River of Teeth, by Sarah Gailey

RiverOfTeeth

Dang, that cover is gorgeous.

I just realized that I never wrote anything about River of Teeth here.

River of Teeth is a delight. It is compelling, it is exceedingly evocative, and it cemented my tremendous respect for Sarah Gailey. That respect isn’t simply for Gailey’s fabulous what-if—though a heist western about queer hippo-riding cowboys in the swamps of Louisiana wins you lots of points in my book—no, my respect is for Gailey’s obdurate embrace of optimism, hope, and upbeat tone despite nearly every genre expectation insisting otherwise. When I read River of Teeth, I couldn’t recall the last time I’d read a book so fraught with dire struggle, and with emotional conflict, yet which somehow rose above despondency and grimdark. It’s still hard to come up with such titles, but this is one of them.

Gailey’s characters are capable, but merely mortal. They face the impossible. And somehow they never lose heart.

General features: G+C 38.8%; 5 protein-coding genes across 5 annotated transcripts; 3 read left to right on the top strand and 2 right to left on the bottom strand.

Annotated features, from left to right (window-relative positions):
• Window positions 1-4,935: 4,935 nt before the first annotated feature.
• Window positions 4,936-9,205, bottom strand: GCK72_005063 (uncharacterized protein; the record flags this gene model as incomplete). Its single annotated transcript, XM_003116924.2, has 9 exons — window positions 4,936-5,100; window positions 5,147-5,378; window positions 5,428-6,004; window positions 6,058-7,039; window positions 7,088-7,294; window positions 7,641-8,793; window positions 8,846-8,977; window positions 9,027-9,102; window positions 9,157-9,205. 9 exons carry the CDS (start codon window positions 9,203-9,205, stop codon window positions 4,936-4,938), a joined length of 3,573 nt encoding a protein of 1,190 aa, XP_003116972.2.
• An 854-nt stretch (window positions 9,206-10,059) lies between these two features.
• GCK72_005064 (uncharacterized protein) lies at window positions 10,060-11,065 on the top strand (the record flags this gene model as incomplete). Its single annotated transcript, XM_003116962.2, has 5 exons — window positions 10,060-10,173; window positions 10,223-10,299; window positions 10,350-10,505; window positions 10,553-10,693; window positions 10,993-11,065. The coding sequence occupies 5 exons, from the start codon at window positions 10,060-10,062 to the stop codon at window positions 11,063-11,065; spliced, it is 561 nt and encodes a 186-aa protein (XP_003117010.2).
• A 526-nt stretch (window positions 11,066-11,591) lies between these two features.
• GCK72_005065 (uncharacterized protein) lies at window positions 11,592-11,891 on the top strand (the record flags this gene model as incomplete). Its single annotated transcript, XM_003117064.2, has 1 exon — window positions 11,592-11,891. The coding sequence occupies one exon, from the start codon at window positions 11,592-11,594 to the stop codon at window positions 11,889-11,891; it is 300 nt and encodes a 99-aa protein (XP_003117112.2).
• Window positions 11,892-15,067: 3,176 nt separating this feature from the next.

I think it says something that I inhaled River of Teeth, and then immediately inhaled the sequel, and only ever felt better for having done so.

River of Teeth is a small thing, and it’s a marvel that there is so much inside it. I strongly recommend both it and its sequel Taste of Marrow. If you like well-grounded weird historical what-ifs, or westerns, or heists, or stories which adamantly refuse to kill their queers and which hold tight to hope with both hands… this story is for you. If you just want a good time, this story is for you.

Please, go read the book.